Advances in fight against TB, sudden cardiac death

Advances in fight against TB, sudden cardiac death

Research projects into two of the biggest killers in worldwide health, tuberculosis and sudden cardiac death, will be the subjects of the University of Leicester Graduate School Doctoral Inaugural Lectures, delivered by two of the winners of this year's PhD prizes in the College of Medicine, Biological Sciences and Engineering. [More]
Cannabis Science, CFA partner to improve health-related education infrastructure in Africa

Cannabis Science, CFA partner to improve health-related education infrastructure in Africa

Cannabis Science, Inc., a U.S. Company specializing in cannabis formulation-based drug development and related consulting, is pleased to announce its President & CEO, Mr. Raymond C. Dabney, along with CBIS's Senior Scientific Advisor, Dr. Roscoe M. Moore, Jr., have initiated a partnership between CBIS and the Constituency for Africa to help improve the healthcare and health-related education infrastructure in Africa. [More]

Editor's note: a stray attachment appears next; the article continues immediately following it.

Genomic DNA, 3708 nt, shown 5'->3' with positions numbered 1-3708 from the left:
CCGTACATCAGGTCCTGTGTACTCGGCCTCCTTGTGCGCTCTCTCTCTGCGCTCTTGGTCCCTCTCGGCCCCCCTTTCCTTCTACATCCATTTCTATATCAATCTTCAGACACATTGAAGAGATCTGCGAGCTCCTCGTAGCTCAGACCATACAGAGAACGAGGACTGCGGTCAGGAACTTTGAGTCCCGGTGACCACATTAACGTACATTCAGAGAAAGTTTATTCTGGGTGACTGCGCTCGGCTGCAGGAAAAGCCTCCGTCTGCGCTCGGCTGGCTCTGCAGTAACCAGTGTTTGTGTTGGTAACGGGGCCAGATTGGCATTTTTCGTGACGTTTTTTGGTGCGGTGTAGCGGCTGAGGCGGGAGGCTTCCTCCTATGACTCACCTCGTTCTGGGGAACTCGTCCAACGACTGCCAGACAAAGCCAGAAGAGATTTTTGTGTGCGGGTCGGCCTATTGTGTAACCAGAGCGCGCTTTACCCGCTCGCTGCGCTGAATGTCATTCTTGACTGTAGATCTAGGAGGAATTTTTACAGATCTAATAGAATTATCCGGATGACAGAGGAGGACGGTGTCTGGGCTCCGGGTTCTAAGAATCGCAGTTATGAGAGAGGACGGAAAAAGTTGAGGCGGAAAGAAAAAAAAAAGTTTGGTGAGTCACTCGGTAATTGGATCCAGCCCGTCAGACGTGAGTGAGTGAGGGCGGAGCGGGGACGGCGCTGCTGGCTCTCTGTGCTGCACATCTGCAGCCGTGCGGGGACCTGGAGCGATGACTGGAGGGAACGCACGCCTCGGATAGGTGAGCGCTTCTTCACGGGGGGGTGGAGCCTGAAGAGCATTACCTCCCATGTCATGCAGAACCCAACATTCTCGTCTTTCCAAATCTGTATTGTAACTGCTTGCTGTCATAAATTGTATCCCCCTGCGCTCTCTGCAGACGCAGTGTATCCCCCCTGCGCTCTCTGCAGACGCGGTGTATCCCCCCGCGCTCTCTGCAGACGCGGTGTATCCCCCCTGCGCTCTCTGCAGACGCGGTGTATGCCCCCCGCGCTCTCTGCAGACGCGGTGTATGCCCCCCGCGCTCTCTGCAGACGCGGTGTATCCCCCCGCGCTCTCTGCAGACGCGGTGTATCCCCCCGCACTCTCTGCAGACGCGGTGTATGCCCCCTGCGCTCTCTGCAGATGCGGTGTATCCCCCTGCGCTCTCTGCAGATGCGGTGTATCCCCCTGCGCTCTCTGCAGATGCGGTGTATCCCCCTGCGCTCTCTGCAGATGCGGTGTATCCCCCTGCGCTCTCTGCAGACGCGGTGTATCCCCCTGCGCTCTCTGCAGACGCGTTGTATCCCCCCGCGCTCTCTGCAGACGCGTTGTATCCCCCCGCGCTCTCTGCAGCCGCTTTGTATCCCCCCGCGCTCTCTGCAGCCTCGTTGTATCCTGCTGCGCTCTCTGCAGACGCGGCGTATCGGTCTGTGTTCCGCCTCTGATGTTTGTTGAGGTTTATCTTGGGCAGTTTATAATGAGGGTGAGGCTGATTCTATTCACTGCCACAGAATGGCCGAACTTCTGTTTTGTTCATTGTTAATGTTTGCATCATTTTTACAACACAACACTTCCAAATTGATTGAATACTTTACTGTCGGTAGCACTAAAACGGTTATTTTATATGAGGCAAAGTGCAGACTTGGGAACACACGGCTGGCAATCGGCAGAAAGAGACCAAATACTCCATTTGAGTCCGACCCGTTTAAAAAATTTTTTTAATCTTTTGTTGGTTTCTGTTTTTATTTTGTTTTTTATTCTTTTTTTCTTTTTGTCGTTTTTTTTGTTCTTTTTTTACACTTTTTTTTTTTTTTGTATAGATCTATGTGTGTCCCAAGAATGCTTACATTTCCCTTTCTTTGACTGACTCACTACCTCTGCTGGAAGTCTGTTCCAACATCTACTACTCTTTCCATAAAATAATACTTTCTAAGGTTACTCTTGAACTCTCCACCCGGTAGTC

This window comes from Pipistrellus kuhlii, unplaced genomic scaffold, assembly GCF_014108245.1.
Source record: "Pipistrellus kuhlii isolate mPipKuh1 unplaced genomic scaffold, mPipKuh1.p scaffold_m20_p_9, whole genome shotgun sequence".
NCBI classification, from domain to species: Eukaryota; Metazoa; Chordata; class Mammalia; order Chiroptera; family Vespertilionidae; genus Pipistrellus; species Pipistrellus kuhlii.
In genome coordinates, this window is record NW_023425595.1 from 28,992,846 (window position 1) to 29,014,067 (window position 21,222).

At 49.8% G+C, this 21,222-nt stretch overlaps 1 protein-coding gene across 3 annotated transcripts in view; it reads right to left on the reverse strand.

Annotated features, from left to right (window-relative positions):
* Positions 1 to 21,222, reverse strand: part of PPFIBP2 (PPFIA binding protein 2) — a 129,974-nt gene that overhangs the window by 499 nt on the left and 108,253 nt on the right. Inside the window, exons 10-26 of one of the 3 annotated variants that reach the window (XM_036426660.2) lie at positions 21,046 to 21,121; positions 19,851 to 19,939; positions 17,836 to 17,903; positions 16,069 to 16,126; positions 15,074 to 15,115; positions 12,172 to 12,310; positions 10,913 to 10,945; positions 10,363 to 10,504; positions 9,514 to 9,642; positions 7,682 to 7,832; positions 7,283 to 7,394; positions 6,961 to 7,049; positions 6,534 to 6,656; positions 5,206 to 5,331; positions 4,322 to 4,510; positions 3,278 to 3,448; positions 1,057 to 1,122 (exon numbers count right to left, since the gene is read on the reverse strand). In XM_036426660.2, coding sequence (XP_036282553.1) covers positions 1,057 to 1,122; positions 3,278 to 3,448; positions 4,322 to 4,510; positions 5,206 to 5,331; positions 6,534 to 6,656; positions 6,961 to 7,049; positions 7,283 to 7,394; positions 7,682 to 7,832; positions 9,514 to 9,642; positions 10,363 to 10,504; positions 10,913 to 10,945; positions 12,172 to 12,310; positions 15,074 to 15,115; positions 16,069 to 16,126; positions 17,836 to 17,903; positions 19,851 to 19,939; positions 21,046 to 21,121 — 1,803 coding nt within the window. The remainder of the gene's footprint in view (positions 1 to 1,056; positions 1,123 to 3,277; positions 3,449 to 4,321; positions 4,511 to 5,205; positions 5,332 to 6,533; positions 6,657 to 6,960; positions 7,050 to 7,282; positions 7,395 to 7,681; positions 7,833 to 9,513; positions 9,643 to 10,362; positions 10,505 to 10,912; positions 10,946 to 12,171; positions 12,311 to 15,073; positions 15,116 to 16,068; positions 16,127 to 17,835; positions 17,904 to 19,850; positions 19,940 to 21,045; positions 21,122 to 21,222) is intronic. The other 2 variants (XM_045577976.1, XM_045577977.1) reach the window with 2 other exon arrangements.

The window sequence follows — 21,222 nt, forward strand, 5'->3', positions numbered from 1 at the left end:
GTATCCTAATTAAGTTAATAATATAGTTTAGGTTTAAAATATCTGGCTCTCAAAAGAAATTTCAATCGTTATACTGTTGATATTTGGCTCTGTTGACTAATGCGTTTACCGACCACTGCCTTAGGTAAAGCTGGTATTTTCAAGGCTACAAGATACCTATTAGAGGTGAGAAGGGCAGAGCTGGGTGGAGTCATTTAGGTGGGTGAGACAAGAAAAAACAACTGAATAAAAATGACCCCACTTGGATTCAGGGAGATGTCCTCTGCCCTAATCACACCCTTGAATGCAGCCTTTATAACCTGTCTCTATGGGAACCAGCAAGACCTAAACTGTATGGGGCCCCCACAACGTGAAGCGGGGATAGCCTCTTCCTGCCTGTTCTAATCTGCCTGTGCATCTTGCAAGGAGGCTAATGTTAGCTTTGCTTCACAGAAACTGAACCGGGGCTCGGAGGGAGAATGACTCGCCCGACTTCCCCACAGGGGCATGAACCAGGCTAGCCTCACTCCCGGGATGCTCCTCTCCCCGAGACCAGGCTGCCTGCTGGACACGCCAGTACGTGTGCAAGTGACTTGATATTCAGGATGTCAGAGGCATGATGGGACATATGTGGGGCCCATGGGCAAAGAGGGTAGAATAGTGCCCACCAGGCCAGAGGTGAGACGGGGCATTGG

Alere Determine HIV-1/2 Ag/Ab Combo test receives CLIA Waiver from FDA

Alere Determine HIV-1/2 Ag/Ab Combo test receives CLIA Waiver from FDA

Alere Inc., a global leader in rapid diagnostic tests, today announced that the U.S. Food and Drug Administration (FDA) has granted CLIA (Clinical Laboratory Improvement Amendments) Waiver for the Alere Determine™ HIV-1/2 Ag/Ab Combo test. [More]